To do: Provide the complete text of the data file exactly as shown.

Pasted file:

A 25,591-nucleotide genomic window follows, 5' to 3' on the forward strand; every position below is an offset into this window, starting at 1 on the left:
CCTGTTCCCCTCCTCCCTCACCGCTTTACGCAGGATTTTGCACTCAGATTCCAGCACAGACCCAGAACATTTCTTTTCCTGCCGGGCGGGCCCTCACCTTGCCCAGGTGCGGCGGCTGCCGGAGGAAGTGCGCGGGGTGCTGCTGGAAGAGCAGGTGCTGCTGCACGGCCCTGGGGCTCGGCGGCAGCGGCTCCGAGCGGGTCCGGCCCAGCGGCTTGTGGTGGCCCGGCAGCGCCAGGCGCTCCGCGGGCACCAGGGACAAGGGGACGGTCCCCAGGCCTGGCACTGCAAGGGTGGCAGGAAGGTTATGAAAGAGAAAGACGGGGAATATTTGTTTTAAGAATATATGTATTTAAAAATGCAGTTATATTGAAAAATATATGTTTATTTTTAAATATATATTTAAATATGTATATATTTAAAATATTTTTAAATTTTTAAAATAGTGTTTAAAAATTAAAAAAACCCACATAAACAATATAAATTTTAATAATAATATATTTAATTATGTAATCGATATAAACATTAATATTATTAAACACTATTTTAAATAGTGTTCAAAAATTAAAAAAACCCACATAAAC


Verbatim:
A 25,591-nucleotide genomic window follows, 5' to 3' on the forward strand; every position below is an offset into this window, starting at 1 on the left:
CCTGTTCCCCTCCTCCCTCACCGCTTTACGCAGGATTTTGCACTCAGATTCCAGCACAGACCCAGAACATTTCTTTTCCTGCCGGGCGGGCCCTCACCTTGCCCAGGTGCGGCGGCTGCCGGAGGAAGTGCGCGGGGTGCTGCTGGAAGAGCAGGTGCTGCTGCACGGCCCTGGGGCTCGGCGGCAGCGGCTCCGAGCGGGTCCGGCCCAGCGGCTTGTGGTGGCCCGGCAGCGCCAGGCGCTCCGCGGGCACCAGGGACAAGGGGACGGTCCCCAGGCCTGGCACTGCAAGGGTGGCAGGAAGGTTATGAAAGAGAAAGACGGGGAATATTTGTTTTAAGAATATATGTATTTAAAAATGCAGTTATATTGAAAAATATATGTTTATTTTTAAATATATATTTAAATATGTATATATTTAAAATATTTTTAAATTTTTAAAATAGTGTTTAAAAATTAAAAAAACCCACATAAACAATATAAATTTTAATAATAATATATTTAATTATGTAATCGATATAAACATTAATATTATTAAACACTATTTTAAATAGTGTTCAAAAATTAAAAAAACCCACATAAAC